said herlttle brother had died a Aveek ago
and she Avas afraid that, being new to
heaven, he Avould get no present. She
therefore wished to send him one of her
own toys.
Fat Alen Elect Officers.
The Jedly Fat Men's Club, at its meeting
last night, elected the following officers.
President, J. H. Buscher: vice president.
J. C. McGirr recording secretary, J. T.
Scott: financial secretary, 32, L. Boffjr
treasuier, J. J. Spauldiiig: sergeant-at-arris,
J.LIpphaid: sentinel, D. M. Woo lard:
tiustces, .Tolin rit?moins, John Beck-r,
and l. J. Long.
GSS3 BQfit SSSQ tSSSS 4VM S-3S3 t5SS5 CSS3 SS sSSO SS SS GSaOQS-SQeKSO
3
SPOONS, KNIVES and FORKS.
Isn't abetter to take oiirguraiiree of 30- years' wear on Sllvrer-nlated
Knives and Forks than experiment with the Inferior grade-, that coot ypif'iilr
asmucnclsewhere? rismedesU is a in the solid silver goods! Set l IX
Teasnoons for $2- Set of six dessert Hpoot.-, or Forks, s.j. bctof six Table
spoons or Forks Js'l.uO. S-t if !c Ktnvcf. i i tabling 1; clwts of silver Kh.
doeu, withscimetai-aped blade .iiitl swedgi t' edge, in sets of six, for - -w.
R. HARRIS
tSSSSGS5sSSSSO&SSQGSSSS! GTO5S!&SQG5S5&S53QSSSGSv'&S!S
BANK OFFICERS IN DANGER
Tlireateiieil Witli Lynching by Trate
Depositors in Oklahoma.
Institution Recently Failed and J)is-
Iionest ('omliict Is ciiii-getl
ITlion It- 31nnagers.
V.'ichita, Knn.,Dee 2s!. Lxcltement vv.w
at rover licit In 121 Reno, Oklahoma, this
arternoon. More tlian one hundred de
positors or the defunct Stock Exchange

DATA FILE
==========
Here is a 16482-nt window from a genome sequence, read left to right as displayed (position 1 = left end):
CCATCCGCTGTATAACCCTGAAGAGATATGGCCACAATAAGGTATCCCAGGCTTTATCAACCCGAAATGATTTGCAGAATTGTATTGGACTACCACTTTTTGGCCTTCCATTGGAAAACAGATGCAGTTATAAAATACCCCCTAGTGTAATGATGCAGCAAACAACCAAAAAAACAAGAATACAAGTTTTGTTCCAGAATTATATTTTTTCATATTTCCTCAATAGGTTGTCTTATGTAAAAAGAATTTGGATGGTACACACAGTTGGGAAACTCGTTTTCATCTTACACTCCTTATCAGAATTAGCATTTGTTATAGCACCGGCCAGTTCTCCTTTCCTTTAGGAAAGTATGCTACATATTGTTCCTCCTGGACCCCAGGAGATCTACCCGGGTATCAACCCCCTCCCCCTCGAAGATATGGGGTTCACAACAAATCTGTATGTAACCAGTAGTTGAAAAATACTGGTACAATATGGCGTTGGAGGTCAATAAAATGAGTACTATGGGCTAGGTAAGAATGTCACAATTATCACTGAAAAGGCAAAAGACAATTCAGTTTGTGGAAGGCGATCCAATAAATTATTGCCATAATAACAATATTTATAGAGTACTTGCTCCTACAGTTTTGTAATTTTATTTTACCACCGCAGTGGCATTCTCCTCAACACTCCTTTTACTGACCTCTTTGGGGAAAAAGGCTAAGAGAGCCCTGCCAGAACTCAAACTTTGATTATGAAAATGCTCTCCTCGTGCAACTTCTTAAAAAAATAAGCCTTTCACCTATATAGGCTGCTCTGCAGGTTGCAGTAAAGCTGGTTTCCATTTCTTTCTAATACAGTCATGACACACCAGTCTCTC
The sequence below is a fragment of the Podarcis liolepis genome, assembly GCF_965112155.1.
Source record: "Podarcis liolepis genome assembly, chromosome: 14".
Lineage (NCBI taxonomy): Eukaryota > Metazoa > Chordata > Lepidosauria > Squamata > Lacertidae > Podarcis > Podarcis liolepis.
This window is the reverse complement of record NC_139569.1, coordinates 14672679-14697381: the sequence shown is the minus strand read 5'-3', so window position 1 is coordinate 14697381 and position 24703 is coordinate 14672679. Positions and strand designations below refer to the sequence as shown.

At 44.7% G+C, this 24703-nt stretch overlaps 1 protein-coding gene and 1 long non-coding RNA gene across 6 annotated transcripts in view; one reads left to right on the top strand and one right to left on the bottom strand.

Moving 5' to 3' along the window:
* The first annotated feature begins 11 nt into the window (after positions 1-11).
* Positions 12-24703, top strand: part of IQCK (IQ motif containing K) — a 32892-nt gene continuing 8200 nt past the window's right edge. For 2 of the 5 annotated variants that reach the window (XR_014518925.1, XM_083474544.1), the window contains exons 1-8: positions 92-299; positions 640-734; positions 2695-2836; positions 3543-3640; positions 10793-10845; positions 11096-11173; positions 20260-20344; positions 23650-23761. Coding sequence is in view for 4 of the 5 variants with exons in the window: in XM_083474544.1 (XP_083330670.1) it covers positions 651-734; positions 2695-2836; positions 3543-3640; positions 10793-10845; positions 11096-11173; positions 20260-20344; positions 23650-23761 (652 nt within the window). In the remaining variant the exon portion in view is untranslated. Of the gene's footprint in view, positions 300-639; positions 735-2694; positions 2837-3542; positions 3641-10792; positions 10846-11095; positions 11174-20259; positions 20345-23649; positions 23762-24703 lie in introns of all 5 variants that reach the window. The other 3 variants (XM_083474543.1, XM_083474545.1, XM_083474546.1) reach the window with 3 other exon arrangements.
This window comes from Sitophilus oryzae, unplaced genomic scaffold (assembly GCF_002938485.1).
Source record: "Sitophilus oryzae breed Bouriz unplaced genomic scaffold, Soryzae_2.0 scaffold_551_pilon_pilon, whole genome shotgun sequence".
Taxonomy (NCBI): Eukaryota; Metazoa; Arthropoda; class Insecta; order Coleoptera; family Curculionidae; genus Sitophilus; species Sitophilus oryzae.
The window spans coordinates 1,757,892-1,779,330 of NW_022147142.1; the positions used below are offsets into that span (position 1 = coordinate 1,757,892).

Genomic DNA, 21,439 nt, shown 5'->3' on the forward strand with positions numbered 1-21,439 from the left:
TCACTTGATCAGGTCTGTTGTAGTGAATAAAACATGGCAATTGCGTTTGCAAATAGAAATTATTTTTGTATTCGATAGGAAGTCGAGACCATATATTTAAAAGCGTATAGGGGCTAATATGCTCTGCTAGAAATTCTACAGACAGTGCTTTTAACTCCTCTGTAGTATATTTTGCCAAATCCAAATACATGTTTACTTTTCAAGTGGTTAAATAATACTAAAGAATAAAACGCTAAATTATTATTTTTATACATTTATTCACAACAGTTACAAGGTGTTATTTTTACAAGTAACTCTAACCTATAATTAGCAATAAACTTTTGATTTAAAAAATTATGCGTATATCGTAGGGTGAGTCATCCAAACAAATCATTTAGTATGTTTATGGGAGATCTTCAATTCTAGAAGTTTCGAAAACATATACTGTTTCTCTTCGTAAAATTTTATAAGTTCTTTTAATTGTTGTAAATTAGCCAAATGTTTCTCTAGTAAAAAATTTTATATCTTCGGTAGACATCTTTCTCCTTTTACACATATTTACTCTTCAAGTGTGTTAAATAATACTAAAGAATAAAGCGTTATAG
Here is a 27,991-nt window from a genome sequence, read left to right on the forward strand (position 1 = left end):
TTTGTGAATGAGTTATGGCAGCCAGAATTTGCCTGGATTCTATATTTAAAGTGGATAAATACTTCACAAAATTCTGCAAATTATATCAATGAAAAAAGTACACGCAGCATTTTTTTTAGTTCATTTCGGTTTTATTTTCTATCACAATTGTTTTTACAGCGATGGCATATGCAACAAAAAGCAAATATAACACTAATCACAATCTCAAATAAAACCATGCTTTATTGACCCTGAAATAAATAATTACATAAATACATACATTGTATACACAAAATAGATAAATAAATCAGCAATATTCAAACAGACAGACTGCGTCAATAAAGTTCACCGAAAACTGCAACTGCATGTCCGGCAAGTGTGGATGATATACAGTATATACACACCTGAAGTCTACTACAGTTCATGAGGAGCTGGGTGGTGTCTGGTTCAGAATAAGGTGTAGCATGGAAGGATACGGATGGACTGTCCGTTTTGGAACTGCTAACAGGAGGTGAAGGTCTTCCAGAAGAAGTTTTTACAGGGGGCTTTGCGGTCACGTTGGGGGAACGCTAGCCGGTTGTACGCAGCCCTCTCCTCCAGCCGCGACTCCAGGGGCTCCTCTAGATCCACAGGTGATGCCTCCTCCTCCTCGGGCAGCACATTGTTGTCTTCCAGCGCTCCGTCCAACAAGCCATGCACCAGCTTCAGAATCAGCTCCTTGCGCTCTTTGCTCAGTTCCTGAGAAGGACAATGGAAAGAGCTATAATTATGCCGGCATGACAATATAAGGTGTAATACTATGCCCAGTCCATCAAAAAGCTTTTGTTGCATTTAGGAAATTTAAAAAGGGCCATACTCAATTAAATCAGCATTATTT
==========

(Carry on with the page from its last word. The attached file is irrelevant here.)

Bank held an indignation meeting and sev
eral speakers advocated going to thecnuuty
Jail, where the bank Jfficials are con
fined, aud talcing them out and hanging
them to the- nearest tree. It rt-quircil the
gr.'atesr coolness ard courage on the part
or those opposed to lynching from keeping
the more lio'-headed onia from carrying
out tl.Ir tnreats.
The Stock i;"clinge Bank failed about
ten dajs ago. iJutac Thelan Avaspr-st
dent, Michael I2!chhorf. cisluer; C. A
NcAvman assistant cashier, and Louis
Eichhoff a ditector. All of thern arc
now in jail. George M- Smith was ap
pointed as chairman of the committee of
five Avho swore out Avarrants for the
arrest of the bink officials.
They arekncAvn to ln-.'c received $GG,
000 after the bank was In an inseJvent
condition. They avUI be given a hearing to
morrow, when cverv effort Will bo made
upon thr part oT the depositors to keep
tlie offlti'ds from being admitted to bail
Tlie Bherifr has the jail Avell guarded
against an attempt to lynch theprl-oiiers,
should one be nude
sOON TIHKS OF AYIHlDKn ilO.'r)x
Uridi of l'lrtecii Zx'ovv Sorry She
Changed Her Name.
New York. Dec. 2e. -The pretty joung
actress. Gertrude Coghlan. as wnsroun Out
wlen she sued for annullment of her mar
riage to Reginald Cameron, was a bride at
rifieen.
The wedding that until today has been
kept secret from all except the closest
friends of the family Avas the result or a
su miner rot anc( tAVi years ago. She was
then a bright and wm-ome schoolgirl. Part
of that summer Avas.spent by her friends at
Prince Edward's Island With tm-n went
Mibs -Coghlau.
Ihey attended the I'resbyterlan Church
at Souri. Its pastor was the Rev. Wil
liam Cameron. His m, Reginald, a hand
some, but none too studious er industrious
lad. saw Ml Coghlan and her leauty
m ide him hei "lave at first sight.
But Dr. Cameron put his foot down hard.
Miss Coghlan was handsome and wellbred
that he conceded but lie had the instinctive
diihke of the Calvmistic clergyman for
tiie stage and its people.
Love laughed at obstacles, as usual
Cameron and his girl sweetheart Avere
Avedded n. secret. amerou, sr.. made the
best of it then, and the young man and bi,
girl-wife lived aviiIi his father anil mother
still keeping the marriage a secret rrom
her father.
But piarrel came, Reginald proved him
self unable to support a wne, and the
girl bride returned to her father. Now
she seek-, to right the mistnk"of hr young
life
HOHs. IILS AVIFI2 OF .s(00.
she Got I3im hj- Aiisw erinij an
Advertistiiiont.
New York. Dec. 28- Henry Merger was
a prisoner n. Yurkv die court today cliarged
with li&ving r"bbed his wire. Lthth, of
$000. He was held in $1 000 b.ul for
trial